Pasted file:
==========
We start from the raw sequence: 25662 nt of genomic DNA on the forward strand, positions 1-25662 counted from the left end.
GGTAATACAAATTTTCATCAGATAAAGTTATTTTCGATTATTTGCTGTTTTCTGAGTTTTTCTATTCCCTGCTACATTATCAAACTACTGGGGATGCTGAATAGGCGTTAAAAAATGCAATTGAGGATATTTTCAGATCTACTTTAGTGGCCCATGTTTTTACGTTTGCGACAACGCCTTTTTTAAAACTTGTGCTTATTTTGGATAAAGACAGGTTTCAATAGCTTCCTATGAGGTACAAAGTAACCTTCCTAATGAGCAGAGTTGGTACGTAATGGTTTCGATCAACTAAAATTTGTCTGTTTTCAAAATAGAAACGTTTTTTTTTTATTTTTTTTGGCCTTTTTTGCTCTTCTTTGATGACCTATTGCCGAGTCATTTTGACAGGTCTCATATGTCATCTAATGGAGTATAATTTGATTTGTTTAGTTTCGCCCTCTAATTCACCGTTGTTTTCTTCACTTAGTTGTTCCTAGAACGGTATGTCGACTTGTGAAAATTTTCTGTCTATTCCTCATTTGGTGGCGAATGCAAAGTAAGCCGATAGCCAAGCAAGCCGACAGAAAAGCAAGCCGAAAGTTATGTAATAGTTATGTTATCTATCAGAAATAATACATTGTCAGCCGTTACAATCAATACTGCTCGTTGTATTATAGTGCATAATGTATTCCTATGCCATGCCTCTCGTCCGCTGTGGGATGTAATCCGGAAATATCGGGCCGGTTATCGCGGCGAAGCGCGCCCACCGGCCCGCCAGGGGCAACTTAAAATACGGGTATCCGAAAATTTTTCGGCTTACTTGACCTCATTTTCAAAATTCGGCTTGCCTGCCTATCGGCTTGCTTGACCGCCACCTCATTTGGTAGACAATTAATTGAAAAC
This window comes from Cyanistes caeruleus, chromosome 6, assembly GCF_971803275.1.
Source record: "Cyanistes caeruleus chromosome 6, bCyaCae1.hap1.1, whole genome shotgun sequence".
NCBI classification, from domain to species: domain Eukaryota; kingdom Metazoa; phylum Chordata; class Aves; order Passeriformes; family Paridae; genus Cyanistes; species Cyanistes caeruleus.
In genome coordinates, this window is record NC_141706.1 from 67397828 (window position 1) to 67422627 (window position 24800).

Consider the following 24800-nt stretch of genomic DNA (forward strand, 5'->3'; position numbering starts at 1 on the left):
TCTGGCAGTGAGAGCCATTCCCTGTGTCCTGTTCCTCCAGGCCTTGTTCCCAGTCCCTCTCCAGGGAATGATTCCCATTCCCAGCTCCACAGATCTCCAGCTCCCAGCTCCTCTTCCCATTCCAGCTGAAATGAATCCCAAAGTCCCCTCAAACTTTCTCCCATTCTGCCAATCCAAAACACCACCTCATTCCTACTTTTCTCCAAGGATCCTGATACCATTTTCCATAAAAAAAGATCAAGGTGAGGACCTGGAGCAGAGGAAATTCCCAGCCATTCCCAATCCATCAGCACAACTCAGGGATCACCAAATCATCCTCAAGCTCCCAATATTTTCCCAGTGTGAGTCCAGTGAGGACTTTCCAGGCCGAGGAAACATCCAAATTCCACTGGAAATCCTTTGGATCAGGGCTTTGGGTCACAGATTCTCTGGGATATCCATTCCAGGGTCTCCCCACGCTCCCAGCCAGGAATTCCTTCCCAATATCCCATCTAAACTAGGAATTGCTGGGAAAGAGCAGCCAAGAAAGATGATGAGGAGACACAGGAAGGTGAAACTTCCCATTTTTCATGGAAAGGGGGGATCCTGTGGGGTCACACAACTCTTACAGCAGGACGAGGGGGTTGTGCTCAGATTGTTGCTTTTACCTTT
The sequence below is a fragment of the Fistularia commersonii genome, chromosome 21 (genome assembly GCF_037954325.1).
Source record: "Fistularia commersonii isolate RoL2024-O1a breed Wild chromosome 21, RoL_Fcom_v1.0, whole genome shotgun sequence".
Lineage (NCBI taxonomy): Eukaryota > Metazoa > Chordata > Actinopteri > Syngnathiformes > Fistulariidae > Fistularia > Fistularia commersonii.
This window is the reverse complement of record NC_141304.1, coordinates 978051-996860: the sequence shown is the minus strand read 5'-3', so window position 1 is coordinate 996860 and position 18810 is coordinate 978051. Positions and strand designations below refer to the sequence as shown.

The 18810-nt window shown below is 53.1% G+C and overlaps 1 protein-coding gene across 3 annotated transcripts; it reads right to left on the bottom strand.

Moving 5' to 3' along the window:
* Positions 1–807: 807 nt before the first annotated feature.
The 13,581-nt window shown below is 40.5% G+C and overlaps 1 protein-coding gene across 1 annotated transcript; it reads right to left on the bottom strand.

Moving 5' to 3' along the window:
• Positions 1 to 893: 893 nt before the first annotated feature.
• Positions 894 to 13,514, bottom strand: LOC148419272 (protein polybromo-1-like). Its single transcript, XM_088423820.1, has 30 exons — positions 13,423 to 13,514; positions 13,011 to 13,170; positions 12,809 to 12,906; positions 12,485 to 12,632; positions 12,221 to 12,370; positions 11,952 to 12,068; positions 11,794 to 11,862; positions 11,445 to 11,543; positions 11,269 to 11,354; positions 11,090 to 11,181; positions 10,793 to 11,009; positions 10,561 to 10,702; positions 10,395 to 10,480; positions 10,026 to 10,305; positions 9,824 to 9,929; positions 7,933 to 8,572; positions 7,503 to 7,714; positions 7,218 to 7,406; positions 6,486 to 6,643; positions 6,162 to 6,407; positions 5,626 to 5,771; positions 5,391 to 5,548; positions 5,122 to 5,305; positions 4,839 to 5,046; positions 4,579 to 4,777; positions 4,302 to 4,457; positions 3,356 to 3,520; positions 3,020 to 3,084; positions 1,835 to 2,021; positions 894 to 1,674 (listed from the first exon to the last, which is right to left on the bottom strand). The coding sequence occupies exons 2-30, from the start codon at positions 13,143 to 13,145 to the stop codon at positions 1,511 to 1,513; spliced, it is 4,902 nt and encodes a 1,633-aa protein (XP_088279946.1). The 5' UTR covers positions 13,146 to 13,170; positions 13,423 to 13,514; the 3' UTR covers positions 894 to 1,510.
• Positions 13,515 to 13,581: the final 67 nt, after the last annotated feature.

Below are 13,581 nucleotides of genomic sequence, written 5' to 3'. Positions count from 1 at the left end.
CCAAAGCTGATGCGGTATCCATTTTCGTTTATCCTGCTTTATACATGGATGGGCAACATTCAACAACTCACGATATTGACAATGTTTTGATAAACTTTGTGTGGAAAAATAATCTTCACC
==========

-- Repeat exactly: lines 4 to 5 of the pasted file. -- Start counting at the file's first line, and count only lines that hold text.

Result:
Source record: "Cyanistes caeruleus chromosome 6, bCyaCae1.hap1.1, whole genome shotgun sequence".
NCBI classification, from domain to species: domain Eukaryota; kingdom Metazoa; phylum Chordata; class Aves; order Passeriformes; family Paridae; genus Cyanistes; species Cyanistes caeruleus.